When we launched Amazon CloudWatch back in 2009 (New Features for Amazon EC2: Elastic Load Balancing, Auto Scaling, and Amazon CloudWatch), it tracked performance metrics (CPU load, Disk I/O, and network I/O) for EC2 instances, rolled them up at one-minute intervals, and stored them for two weeks. At that time it was used to monitor instance health and to drive Auto Scaling. Today, CloudWatch is a far more comprehensive and sophisticated service. Some of the most recent additions include metrics with 1-minute granularity for all EBS volume types, CloudWatch Lambda Insights, and the Metrics Explorer.
AWS Partners have used the CloudWatch metrics to create all sorts of monitoring, alerting, and cost management tools. In order to access the metrics the partners created polling fleets that called the ListMetrics and GetMetricDatafunctions for each of their customers.
These fleets must scale in proportion to the number of AWS resources created by each of the partners’ customers and the number of CloudWatch metrics that are retrieved for each resource. This polling is simply undifferentiated heavy lifting that each partner must do. It adds no value, and takes precious time that could be better invested in other ways.
New Metric Streams
In order to make it easier for AWS Partners and others to gain access to CloudWatch metrics faster and at scale, we are launching CloudWatch Metric Streams. Instead of polling (which can result in 5 to 10 minutes of latency), metrics are delivered to a Kinesis Data Firehose stream. This is highly scalable and far more efficient, and supports two important use cases:
Partner Services – You can stream metrics to a Kinesis Data Firehose that writes data to an endpoint owned by an AWS Partner. This allows partners to scale down their polling fleets substantially, and lets them build tools that can respond more quickly when key cost or performance metrics change in unexpected ways.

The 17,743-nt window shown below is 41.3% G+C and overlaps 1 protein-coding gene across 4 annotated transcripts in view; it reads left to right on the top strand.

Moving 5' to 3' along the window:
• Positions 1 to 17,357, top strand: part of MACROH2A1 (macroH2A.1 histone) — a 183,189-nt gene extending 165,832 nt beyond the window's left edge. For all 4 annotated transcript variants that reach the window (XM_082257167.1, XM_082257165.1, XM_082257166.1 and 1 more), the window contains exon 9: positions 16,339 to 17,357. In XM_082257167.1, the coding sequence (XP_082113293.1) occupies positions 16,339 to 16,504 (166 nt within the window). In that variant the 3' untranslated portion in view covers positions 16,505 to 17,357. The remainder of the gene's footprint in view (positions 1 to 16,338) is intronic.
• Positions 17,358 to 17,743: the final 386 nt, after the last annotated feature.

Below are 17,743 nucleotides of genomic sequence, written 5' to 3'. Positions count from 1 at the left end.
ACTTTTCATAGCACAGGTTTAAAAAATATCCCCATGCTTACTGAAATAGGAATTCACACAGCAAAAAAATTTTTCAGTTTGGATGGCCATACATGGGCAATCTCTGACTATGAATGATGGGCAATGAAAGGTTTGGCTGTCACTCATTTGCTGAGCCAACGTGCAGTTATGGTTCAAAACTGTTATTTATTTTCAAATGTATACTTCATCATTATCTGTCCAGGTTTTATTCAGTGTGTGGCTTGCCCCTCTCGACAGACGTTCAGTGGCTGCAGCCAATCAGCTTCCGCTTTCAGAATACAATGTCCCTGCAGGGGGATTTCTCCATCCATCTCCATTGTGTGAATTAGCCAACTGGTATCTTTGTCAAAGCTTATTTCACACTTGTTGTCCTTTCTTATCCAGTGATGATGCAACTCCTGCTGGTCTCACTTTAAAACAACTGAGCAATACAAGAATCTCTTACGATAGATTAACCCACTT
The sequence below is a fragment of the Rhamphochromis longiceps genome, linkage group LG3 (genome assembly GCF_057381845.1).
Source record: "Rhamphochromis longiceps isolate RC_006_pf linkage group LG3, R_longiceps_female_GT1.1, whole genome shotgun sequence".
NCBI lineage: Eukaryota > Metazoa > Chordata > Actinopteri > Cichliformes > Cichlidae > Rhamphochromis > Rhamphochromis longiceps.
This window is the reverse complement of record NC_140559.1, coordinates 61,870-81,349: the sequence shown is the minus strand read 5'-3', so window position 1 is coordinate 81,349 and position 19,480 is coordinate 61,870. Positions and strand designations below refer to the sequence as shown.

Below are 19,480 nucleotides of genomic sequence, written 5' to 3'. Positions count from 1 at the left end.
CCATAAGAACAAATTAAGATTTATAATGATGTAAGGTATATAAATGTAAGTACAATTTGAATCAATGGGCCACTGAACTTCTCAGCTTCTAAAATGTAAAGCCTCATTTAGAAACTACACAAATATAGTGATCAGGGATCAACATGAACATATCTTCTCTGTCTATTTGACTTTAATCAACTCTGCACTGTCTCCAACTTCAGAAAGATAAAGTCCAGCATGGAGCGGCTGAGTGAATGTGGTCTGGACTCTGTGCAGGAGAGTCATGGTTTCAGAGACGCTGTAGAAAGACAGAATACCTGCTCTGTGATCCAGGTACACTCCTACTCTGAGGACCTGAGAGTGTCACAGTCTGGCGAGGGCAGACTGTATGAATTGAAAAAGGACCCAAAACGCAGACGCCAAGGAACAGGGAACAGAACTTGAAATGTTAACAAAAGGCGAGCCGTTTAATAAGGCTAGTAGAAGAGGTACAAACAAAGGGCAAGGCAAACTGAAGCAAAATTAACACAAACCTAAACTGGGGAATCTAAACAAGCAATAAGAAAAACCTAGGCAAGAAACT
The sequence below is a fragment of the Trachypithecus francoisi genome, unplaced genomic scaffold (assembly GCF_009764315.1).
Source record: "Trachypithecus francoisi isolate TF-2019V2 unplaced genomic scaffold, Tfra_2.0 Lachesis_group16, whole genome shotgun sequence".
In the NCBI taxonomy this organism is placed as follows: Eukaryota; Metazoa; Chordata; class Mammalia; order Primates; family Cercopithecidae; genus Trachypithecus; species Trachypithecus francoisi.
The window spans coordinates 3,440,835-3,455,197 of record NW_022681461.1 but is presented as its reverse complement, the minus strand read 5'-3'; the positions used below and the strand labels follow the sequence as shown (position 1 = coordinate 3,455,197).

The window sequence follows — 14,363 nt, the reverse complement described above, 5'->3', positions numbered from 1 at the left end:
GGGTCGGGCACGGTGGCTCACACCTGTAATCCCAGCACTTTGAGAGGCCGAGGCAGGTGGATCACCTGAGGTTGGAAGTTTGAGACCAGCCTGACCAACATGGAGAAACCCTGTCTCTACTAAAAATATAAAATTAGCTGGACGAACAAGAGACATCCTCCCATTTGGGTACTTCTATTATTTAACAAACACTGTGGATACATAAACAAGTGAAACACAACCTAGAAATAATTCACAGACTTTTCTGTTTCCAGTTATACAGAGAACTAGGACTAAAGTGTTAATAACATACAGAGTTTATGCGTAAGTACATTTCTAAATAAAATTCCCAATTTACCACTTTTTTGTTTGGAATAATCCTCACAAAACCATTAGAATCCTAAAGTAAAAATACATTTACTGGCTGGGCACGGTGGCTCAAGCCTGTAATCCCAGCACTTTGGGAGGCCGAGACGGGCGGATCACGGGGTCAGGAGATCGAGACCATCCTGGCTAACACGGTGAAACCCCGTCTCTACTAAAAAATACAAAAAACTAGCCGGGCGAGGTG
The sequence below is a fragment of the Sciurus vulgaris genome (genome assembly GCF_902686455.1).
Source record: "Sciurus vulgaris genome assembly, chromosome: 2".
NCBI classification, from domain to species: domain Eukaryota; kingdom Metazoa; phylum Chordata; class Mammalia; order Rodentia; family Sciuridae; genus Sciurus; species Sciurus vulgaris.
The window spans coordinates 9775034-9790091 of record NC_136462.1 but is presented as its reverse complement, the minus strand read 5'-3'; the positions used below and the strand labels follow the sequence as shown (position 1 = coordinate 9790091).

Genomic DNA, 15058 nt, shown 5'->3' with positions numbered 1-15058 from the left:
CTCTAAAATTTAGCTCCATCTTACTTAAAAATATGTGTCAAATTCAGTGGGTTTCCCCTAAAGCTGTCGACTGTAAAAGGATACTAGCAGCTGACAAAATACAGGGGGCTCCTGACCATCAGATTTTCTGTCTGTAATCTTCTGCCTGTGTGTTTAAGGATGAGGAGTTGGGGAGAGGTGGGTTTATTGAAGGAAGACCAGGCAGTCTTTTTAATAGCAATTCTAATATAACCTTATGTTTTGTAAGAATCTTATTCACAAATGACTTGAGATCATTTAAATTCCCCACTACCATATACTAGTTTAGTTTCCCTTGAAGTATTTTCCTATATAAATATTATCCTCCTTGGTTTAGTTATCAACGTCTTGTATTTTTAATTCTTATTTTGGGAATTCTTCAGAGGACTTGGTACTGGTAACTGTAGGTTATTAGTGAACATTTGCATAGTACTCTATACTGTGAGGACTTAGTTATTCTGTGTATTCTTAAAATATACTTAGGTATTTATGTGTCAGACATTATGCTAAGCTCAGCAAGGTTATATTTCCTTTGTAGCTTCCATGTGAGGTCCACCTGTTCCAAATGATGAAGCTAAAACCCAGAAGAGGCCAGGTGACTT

Data Lake – You can stream metrics to a Kinesis Data Firehose of your own. From there you can apply any desired data transformations, and then push the metrics into Amazon Simple Storage Service (S3) or Amazon Redshift. You then have the full array of AWS analytics tools at your disposal: S3 Select, Amazon SageMaker, Amazon EMR, Amazon Athena, Amazon Kinesis Data Analytics, and more. Our customers do this to combine billing and performance data in order to measure & improve cost optimization, resource performance, and resource utilization.
CloudWatch Metric Streams are fully managed and very easy to set up. Streams can scale to handle any volume of metrics, with delivery to the destination within two or three minutes. You can choose to send all available metrics to each stream that you create, or you can opt-in to any of the available AWS (EC2, S3, and so forth) or custom namespaces.
Once a stream has been set up, metrics start to flow within a minute or two. The flow can be stopped and restarted later if necessary, which can be handy for testing and debugging. When you set up a stream you choose between the binary Open Telemetry 0.7 format, and the human-readable JSON format.
Each Metric Stream resides in a particular AWS region and delivers metrics to a single destination. If you want to deliver metrics to multiple partners, you will need to create a Metric Stream for each one. If you are creating a centralized data lake that spans multiple AWS accounts and/or regions, you will need to set up some IAM roles (see Controlling Access with Amazon Kinesis Data Firehose for more information).